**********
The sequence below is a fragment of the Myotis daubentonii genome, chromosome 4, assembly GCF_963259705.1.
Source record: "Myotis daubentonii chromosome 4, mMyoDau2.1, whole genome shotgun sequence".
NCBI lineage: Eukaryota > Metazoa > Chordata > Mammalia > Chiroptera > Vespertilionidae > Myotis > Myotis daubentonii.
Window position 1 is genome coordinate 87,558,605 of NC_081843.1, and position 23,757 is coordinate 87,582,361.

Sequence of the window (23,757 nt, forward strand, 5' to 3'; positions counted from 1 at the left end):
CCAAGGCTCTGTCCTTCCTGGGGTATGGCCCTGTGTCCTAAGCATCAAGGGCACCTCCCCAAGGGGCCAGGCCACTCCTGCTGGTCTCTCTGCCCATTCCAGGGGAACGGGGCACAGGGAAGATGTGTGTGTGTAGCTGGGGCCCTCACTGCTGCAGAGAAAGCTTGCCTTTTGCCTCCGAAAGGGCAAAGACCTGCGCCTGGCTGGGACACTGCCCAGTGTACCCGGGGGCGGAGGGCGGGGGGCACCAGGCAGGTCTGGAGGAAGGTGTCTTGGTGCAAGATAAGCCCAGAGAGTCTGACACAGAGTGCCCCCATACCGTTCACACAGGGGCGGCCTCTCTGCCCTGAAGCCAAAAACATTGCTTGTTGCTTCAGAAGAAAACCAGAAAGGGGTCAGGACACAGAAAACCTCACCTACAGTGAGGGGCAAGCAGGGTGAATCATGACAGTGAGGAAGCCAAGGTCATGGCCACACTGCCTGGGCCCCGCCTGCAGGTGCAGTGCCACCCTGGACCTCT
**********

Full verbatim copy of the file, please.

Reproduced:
The sequence below is a fragment of the Myotis daubentonii genome, chromosome 4, assembly GCF_963259705.1.
Source record: "Myotis daubentonii chromosome 4, mMyoDau2.1, whole genome shotgun sequence".
NCBI lineage: Eukaryota > Metazoa > Chordata > Mammalia > Chiroptera > Vespertilionidae > Myotis > Myotis daubentonii.
Window position 1 is genome coordinate 87,558,605 of NC_081843.1, and position 23,757 is coordinate 87,582,361.

Sequence of the window (23,757 nt, forward strand, 5' to 3'; positions counted from 1 at the left end):
CCAAGGCTCTGTCCTTCCTGGGGTATGGCCCTGTGTCCTAAGCATCAAGGGCACCTCCCCAAGGGGCCAGGCCACTCCTGCTGGTCTCTCTGCCCATTCCAGGGGAACGGGGCACAGGGAAGATGTGTGTGTGTAGCTGGGGCCCTCACTGCTGCAGAGAAAGCTTGCCTTTTGCCTCCGAAAGGGCAAAGACCTGCGCCTGGCTGGGACACTGCCCAGTGTACCCGGGGGCGGAGGGCGGGGGGCACCAGGCAGGTCTGGAGGAAGGTGTCTTGGTGCAAGATAAGCCCAGAGAGTCTGACACAGAGTGCCCCCATACCGTTCACACAGGGGCGGCCTCTCTGCCCTGAAGCCAAAAACATTGCTTGTTGCTTCAGAAGAAAACCAGAAAGGGGTCAGGACACAGAAAACCTCACCTACAGTGAGGGGCAAGCAGGGTGAATCATGACAGTGAGGAAGCCAAGGTCATGGCCACACTGCCTGGGCCCCGCCTGCAGGTGCAGTGCCACCCTGGACCTCT